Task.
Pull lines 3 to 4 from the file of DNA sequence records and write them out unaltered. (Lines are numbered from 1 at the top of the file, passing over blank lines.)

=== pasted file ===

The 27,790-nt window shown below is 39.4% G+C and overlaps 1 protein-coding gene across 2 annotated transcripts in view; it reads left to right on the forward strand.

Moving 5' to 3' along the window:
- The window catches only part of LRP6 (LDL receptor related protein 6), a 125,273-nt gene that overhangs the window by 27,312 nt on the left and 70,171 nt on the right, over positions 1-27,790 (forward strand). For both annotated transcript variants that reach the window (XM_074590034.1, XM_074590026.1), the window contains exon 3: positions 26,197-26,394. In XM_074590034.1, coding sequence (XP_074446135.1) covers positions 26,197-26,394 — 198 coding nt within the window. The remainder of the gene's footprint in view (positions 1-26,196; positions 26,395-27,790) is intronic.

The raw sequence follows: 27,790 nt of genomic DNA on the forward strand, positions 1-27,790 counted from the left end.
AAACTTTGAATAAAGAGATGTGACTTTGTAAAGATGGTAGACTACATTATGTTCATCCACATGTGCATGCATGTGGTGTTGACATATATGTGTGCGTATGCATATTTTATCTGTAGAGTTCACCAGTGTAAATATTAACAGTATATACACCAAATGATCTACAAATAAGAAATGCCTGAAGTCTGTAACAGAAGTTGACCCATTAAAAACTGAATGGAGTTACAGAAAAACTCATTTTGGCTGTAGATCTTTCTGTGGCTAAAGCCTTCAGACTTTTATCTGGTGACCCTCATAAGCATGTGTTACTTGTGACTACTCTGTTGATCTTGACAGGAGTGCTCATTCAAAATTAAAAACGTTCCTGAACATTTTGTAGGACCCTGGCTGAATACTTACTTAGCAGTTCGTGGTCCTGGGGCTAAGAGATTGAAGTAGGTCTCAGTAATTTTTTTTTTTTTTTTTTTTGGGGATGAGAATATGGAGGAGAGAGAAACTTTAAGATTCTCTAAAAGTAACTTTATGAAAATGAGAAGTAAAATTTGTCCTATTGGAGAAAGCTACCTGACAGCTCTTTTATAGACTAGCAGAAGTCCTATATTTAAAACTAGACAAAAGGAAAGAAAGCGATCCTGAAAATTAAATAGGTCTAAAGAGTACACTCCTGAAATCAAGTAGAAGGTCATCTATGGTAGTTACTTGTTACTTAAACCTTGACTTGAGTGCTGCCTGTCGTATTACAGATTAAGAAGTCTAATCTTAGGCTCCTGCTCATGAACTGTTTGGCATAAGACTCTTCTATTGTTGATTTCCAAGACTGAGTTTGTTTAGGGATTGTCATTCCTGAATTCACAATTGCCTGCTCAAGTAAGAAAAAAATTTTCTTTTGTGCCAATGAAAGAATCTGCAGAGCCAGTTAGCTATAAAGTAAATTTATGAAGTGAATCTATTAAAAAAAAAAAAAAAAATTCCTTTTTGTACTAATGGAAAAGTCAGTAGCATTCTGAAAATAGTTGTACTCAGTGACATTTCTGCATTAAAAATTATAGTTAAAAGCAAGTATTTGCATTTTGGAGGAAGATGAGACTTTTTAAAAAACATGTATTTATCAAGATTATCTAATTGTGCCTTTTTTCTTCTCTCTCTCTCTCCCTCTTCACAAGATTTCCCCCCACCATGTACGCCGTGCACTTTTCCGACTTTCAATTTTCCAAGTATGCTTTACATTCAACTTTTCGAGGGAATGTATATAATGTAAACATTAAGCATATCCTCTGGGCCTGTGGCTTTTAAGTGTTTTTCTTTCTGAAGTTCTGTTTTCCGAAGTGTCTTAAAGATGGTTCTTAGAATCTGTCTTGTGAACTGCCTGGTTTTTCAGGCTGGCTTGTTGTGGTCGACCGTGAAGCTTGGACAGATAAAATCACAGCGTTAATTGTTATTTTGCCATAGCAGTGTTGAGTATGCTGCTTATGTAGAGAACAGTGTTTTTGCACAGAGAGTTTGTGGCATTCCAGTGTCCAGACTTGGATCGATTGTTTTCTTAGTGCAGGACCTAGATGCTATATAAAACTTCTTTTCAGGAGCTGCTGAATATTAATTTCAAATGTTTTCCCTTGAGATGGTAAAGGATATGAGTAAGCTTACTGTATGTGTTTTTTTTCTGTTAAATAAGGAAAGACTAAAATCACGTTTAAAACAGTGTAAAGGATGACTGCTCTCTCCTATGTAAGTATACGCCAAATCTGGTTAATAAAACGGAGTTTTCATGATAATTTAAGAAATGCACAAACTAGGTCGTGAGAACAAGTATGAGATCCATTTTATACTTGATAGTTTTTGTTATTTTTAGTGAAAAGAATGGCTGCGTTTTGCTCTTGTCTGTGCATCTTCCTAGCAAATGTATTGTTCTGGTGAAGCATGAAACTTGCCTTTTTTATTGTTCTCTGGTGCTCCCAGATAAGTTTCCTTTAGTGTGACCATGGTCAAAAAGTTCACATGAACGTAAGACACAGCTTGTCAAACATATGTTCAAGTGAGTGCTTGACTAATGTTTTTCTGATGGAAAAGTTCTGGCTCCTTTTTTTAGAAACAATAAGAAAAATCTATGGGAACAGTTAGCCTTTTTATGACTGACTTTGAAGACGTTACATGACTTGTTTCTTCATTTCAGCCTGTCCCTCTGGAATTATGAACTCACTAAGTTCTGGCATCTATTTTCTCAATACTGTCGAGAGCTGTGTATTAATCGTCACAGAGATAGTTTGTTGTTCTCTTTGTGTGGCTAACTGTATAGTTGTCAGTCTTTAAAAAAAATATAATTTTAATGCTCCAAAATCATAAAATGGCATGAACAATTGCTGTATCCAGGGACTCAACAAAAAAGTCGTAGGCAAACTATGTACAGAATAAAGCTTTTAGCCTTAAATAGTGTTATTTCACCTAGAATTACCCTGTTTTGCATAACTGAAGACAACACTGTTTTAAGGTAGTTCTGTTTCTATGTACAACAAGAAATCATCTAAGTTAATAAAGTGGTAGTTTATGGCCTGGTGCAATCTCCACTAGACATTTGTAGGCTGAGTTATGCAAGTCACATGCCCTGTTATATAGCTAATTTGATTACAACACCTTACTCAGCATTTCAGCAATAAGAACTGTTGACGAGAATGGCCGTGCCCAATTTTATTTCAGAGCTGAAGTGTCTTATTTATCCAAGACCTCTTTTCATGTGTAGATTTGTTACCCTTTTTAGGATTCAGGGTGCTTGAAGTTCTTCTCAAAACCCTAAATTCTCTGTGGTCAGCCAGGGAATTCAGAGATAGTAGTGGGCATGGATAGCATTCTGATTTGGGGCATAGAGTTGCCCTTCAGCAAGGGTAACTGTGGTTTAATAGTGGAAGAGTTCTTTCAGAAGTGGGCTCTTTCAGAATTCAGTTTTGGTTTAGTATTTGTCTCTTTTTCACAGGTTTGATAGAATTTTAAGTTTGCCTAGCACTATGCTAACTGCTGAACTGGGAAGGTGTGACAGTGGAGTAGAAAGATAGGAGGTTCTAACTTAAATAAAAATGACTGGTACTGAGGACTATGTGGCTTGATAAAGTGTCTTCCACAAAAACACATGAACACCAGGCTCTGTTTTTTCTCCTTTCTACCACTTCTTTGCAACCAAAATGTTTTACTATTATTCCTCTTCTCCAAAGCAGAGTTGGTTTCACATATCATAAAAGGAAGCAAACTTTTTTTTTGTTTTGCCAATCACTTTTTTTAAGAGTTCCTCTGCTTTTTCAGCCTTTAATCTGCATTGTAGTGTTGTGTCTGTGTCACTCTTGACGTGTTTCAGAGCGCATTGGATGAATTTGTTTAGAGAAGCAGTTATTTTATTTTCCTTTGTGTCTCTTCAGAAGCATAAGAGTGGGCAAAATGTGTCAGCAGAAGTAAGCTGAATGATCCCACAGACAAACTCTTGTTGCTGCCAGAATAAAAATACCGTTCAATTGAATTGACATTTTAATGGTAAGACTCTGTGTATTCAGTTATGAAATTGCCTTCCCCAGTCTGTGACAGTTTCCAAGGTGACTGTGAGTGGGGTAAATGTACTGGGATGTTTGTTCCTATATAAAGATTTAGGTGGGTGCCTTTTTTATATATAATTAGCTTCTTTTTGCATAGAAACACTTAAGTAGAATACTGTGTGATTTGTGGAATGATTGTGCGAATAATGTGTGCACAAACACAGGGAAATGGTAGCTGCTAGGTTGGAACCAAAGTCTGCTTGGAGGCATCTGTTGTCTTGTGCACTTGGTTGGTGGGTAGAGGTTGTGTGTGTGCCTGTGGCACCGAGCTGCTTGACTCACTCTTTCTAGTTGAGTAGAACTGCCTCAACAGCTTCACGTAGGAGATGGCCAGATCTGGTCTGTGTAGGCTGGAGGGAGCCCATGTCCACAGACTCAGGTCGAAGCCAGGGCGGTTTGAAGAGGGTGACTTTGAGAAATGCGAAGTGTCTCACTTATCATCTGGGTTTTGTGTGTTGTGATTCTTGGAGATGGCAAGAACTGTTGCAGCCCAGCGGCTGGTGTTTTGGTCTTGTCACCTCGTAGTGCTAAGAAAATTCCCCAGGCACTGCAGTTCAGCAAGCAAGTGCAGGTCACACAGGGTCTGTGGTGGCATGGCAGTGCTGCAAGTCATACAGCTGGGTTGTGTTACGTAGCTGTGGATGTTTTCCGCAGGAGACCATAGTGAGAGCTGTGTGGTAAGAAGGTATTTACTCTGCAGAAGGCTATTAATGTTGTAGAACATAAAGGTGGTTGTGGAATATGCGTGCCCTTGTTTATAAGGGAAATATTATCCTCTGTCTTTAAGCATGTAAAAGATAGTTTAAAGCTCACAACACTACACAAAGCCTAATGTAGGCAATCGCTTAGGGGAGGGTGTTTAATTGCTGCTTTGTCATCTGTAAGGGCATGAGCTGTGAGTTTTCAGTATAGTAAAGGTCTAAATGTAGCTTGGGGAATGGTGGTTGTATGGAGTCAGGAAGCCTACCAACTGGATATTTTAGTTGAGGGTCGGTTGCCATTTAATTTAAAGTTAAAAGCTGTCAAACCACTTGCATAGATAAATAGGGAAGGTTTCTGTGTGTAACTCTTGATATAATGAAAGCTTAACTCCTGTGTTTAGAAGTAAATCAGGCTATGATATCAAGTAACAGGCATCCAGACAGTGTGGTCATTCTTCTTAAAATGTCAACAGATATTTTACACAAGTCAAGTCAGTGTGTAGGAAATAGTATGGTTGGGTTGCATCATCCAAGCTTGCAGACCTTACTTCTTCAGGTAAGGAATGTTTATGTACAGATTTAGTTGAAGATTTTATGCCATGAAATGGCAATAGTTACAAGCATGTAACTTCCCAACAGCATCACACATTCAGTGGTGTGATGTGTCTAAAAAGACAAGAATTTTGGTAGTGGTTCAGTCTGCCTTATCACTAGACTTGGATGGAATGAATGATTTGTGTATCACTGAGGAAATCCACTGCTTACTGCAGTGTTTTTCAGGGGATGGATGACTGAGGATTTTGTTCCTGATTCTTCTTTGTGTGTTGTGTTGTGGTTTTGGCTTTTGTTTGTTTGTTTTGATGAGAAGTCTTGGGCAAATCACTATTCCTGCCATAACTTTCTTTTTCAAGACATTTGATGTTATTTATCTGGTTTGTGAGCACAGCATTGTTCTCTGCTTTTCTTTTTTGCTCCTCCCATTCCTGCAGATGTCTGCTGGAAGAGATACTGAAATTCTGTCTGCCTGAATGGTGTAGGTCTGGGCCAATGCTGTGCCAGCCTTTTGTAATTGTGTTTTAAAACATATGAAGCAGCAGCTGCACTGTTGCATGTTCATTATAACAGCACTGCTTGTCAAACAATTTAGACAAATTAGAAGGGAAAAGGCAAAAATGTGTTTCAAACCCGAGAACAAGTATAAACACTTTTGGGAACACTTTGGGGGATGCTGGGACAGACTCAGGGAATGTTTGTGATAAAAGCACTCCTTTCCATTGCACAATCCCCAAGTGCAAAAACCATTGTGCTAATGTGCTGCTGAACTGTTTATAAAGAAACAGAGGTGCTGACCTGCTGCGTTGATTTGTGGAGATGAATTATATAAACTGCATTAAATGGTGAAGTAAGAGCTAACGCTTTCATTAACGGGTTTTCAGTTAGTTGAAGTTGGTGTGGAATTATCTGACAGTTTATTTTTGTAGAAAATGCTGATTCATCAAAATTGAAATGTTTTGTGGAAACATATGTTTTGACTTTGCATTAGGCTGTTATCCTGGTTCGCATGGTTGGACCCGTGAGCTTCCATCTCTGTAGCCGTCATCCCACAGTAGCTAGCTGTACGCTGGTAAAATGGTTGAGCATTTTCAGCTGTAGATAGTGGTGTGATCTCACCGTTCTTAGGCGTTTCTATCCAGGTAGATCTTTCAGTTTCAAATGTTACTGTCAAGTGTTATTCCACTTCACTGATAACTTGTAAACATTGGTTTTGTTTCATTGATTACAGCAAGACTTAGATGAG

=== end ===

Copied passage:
- The window catches only part of LRP6 (LDL receptor related protein 6), a 125,273-nt gene that overhangs the window by 27,312 nt on the left and 70,171 nt on the right, over positions 1-27,790 (forward strand). For both annotated transcript variants that reach the window (XM_074590034.1, XM_074590026.1), the window contains exon 3: positions 26,197-26,394. In XM_074590034.1, coding sequence (XP_074446135.1) covers positions 26,197-26,394 — 198 coding nt within the window. The remainder of the gene's footprint in view (positions 1-26,196; positions 26,395-27,790) is intronic.

The raw sequence follows: 27,790 nt of genomic DNA on the forward strand, positions 1-27,790 counted from the left end.